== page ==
Trails Drive $137 Million into Northwest Arkansas Economy, Study Shows

With an increasing number of locals and tourists taking advantage of its network of natural-surface trails and shared-use paved paths, bicycling provided $137 million in economic benefits to Northwest Arkansas last year.

According to three new studies shared today by the Walton Family Foundation, the region reaped positive economic, social and health benefits while managing to keep its trail building costs lower than many regions in the U.S.

“While the energy generated by trails and paved paths is palpable across Northwest Arkansas, these findings validate cycling as a regional economic engine that supports local businesses, attracts tourists and builds healthier communities,” said Tom Walton, Home Region Program Committee chair.

The first study, commissioned in partnership with PeopleForBikes, showed bike tourism is a significant economic driver with visitors spending $27 million at Northwest Arkansas businesses last year. More than 90,000 mountain bike tourists visited Northwest Arkansas last year, the study shows.

The report also showed locals reported spending more than $21 million in 2017 on bicycling goods and events. Many residents cite proximity to bicycle infrastructure as a major consideration when deciding where to live, work or locate businesses.

Residents’ cycling habits are also above the nation as a whole. According to the study, 27 percent of locals rode bikes six or more days in the last year—a rate 11 percentage points higher than the national average. That level of activity contributed about $86 million in annual health benefits last year.

The foundation has partnered with PeopleForBikes to offer the study’s templates free of charge to cities and regions across the country. This will be a resource for communities interested in measuring the economic benefits of cycling in a standardized way by utilizing the Northwest Arkansas study as a national industry model. The templates will be made available by PeopleForBikes later this year. 

“Northwest Arkansas is a shining example of the positive impact cycling can have on a community,” said Steuart Walton. “We hope to inspire other towns and cities by sharing the lessons and impact we’ve observed, such as the importance of quality miles over quantity of miles, the proximity of trails to downtowns and advocating for female and youth cyclists.” 

Over the last 10 years, the foundation has provided $74 million to support the construction of 163 miles of natural-surface trails and paved paths in Northwest Arkansas.

To measure the impact of the investments, the foundation commissioned a second study, analyzing trail usage across the region. It showed a 24 percent increase in average annual bicycle usage and a 10 percent increase in average annual pedestrian usage over the last two years. Comparing cycling levels per capita, Northwest Arkansas reports higher daily cyclist trail use than bike-friendly areas such as San Francisco. While the region’s trails and paved paths are used for both practical and recreational use, the study showed the highest levels of use by cyclists and pedestrians in densely populated and low-to-medium income areas.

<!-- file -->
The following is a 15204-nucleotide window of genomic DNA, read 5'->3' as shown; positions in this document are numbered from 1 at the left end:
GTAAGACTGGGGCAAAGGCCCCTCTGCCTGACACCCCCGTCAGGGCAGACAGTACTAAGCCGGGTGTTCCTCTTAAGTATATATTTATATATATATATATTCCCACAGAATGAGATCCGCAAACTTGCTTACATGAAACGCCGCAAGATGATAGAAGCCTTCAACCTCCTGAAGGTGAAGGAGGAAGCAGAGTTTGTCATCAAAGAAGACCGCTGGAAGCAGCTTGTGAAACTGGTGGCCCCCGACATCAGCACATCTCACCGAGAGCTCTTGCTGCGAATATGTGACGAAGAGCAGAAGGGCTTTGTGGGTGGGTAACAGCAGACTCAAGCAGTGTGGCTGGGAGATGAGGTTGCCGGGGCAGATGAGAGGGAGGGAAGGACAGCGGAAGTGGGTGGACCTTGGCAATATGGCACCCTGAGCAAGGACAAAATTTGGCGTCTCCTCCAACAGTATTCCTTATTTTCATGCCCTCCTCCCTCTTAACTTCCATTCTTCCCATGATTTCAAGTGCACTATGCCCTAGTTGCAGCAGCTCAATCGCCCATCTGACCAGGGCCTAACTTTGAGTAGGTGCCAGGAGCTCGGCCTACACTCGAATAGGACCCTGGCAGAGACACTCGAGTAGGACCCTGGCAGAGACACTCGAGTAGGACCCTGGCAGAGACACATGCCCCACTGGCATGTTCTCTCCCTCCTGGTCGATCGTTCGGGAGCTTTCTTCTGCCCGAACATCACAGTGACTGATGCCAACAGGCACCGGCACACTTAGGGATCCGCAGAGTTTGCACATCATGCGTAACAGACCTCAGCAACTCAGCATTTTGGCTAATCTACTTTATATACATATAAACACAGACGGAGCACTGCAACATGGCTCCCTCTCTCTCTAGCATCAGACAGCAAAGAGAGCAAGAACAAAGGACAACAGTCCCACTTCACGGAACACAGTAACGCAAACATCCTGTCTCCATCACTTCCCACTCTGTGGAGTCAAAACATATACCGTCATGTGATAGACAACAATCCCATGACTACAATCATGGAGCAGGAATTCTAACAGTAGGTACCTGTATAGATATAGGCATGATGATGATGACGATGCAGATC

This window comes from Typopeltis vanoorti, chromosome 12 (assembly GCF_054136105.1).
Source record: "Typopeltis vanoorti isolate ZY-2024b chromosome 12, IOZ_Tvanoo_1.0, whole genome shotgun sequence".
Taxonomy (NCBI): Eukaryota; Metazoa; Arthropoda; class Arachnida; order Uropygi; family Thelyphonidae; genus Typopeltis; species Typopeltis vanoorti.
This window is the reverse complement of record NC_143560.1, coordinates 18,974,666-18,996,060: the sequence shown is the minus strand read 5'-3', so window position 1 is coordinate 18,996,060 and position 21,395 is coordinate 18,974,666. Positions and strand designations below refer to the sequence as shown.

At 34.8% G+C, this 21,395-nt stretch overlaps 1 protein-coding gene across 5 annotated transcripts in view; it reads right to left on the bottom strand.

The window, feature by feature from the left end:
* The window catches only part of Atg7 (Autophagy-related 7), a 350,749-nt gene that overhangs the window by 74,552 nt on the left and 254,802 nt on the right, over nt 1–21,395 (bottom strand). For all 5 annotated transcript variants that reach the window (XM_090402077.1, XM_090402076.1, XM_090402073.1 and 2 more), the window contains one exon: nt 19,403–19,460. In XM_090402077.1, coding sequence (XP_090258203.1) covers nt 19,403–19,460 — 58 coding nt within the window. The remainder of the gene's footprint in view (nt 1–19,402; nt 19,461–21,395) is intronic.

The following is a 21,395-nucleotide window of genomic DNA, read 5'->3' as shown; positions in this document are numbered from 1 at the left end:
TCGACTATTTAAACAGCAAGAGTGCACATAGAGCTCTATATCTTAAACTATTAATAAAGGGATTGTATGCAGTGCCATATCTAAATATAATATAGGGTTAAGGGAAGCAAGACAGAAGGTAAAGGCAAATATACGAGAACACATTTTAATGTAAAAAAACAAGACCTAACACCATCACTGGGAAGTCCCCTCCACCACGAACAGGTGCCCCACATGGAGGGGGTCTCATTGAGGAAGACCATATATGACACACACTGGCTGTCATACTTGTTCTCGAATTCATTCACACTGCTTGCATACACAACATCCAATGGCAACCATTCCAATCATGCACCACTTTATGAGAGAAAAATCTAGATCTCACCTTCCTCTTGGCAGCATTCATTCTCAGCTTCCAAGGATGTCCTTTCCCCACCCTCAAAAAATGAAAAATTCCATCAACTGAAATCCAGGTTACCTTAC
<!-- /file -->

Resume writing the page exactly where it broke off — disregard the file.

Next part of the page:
To obtain benchmark data on policy, funding, design trends and best practices for similar trail programs, the foundation’s third study evaluated information from eight peer cities and two aspirational ones — Austin and Minneapolis — against data from Northwest Arkansas.

When compared to cities with vibrant greenway trail programs, Northwest Arkansas ranked in the lower third for its trail costs. While the average cost of trails in peer cities was $313.75 per linear foot, Northwest Arkansas reported an average cost of $217.09 per linear foot. 

Outside of Northwest Arkansas, the foundation is supporting the development of a 30-mile expansion of the Big River Trail in the Arkansas Delta through its Home Region Program.

Additionally, Steuart Walton and Tom Walton have provided grant funding for trail building initiatives, such as a 16-mile natural-surface trail system in Hot Springs; a bike and skate park in Fort Smith; mountain biking and hiking trails in Eureka Springs; and a 12-mile natural-surface trail system at Camp Orr on the Buffalo River.

To ensure a quality riding experience, they have also provided funding for a maintenance program for the state’s designated International Mountain Biking Association (IMBA) Epic Trails. With the maintenance investment, Arkansas is the only state in the nation with a professional maintenance crew. Last month, Steuart and Tom partnered with IMBA to announce new Trail Labs educational programming and matching Trail Accelerator grants to bring more trails across the U.S., with matching funding available to communities in the American Heartland.